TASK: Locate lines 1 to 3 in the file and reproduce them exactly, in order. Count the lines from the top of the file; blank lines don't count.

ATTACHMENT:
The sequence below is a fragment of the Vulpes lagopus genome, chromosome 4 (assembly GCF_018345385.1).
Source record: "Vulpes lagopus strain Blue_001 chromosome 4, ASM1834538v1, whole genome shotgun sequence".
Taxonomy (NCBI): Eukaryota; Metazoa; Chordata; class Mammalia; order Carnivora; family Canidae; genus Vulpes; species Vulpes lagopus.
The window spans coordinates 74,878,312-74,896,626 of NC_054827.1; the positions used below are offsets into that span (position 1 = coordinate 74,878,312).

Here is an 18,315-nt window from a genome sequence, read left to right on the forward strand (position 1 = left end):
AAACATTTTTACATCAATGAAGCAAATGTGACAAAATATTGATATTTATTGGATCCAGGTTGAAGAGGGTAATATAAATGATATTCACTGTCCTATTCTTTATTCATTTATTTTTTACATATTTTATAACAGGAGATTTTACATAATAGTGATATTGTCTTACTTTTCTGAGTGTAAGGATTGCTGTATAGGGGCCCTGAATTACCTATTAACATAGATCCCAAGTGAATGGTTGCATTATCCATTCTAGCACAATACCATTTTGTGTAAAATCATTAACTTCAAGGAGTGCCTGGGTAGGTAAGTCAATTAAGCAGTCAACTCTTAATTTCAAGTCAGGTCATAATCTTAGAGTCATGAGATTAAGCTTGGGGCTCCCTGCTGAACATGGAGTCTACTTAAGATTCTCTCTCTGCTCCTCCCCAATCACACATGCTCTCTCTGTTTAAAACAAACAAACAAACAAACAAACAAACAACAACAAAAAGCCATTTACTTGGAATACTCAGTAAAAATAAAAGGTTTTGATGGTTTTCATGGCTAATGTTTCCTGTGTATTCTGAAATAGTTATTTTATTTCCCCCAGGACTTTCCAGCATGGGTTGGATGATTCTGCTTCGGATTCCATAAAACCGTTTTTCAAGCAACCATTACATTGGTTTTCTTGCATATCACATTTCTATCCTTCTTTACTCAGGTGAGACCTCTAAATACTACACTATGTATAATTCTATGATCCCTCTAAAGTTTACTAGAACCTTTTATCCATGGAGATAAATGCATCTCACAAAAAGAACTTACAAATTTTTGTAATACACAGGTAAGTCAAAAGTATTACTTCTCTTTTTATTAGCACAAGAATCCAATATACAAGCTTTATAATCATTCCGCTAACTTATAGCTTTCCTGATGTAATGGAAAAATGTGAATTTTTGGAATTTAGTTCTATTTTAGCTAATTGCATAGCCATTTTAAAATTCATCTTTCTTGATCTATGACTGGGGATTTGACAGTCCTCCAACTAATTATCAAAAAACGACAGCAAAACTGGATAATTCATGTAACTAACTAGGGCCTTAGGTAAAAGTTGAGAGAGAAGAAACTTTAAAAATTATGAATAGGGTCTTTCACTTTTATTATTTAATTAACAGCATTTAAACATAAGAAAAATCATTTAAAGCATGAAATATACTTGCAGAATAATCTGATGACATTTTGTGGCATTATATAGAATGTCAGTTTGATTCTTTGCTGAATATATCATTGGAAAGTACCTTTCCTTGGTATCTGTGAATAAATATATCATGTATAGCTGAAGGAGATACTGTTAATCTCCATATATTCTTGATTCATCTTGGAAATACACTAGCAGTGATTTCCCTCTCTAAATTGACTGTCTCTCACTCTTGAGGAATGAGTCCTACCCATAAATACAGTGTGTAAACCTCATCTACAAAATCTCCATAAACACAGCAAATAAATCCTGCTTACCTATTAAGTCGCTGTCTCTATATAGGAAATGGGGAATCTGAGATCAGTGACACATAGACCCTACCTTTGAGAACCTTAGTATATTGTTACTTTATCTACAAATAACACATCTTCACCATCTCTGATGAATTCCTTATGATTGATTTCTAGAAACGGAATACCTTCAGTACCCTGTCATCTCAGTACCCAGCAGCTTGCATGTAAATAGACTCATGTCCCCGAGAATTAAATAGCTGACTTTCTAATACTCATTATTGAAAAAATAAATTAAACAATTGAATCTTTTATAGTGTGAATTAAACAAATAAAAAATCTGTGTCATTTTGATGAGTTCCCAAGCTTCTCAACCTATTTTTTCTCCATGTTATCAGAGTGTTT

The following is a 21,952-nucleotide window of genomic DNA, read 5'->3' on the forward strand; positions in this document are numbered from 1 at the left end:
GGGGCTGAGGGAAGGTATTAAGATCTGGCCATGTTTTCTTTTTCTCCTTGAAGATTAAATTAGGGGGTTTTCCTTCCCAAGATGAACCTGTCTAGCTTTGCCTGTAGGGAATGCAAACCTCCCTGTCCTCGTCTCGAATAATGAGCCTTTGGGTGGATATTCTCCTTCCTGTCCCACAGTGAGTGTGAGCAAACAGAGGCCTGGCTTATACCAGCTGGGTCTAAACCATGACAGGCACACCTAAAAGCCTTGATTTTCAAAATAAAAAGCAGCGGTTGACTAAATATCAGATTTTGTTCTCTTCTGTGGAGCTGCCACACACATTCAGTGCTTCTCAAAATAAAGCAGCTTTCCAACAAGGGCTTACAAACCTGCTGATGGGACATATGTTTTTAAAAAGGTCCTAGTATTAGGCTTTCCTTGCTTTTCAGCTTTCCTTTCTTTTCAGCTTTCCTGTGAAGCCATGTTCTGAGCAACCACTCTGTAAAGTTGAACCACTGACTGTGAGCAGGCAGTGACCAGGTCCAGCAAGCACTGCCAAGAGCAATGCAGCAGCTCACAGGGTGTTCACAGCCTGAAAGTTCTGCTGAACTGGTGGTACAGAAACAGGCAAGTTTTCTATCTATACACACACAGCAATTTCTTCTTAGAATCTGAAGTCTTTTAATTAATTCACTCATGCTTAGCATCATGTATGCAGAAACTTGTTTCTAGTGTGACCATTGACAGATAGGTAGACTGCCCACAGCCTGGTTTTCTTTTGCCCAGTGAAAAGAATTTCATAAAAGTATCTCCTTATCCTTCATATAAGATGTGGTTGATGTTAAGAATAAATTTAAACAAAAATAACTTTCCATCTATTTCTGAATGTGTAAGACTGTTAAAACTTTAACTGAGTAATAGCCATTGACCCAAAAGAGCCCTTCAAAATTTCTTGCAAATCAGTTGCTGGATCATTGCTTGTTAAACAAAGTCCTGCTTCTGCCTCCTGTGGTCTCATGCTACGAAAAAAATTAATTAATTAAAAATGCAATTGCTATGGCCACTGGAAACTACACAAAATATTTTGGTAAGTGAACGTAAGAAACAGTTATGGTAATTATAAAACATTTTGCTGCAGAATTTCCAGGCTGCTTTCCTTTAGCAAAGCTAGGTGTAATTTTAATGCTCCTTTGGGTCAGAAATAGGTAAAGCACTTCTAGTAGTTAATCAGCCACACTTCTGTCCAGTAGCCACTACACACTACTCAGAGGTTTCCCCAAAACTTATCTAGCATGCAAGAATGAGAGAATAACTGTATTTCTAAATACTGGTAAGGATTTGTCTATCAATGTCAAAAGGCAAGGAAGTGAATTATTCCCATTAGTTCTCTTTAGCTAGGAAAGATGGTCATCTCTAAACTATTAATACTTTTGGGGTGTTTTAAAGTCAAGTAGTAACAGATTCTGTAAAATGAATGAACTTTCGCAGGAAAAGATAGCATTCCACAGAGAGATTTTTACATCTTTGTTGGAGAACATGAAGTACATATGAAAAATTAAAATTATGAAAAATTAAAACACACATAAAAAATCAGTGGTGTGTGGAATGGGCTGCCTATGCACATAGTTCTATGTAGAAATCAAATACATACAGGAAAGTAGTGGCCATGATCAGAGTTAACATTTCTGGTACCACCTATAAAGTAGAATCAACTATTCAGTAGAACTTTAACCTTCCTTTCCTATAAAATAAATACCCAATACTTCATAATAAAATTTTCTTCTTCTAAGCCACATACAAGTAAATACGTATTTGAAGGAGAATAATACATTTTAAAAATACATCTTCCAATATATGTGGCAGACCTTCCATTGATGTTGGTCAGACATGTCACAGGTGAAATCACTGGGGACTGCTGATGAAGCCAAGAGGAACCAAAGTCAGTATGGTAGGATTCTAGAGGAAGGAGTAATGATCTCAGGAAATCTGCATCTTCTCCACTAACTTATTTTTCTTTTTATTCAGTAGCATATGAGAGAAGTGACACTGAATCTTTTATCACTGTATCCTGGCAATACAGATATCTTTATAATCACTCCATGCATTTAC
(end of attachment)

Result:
The sequence below is a fragment of the Vulpes lagopus genome, chromosome 4 (assembly GCF_018345385.1).
Source record: "Vulpes lagopus strain Blue_001 chromosome 4, ASM1834538v1, whole genome shotgun sequence".
Taxonomy (NCBI): Eukaryota; Metazoa; Chordata; class Mammalia; order Carnivora; family Canidae; genus Vulpes; species Vulpes lagopus.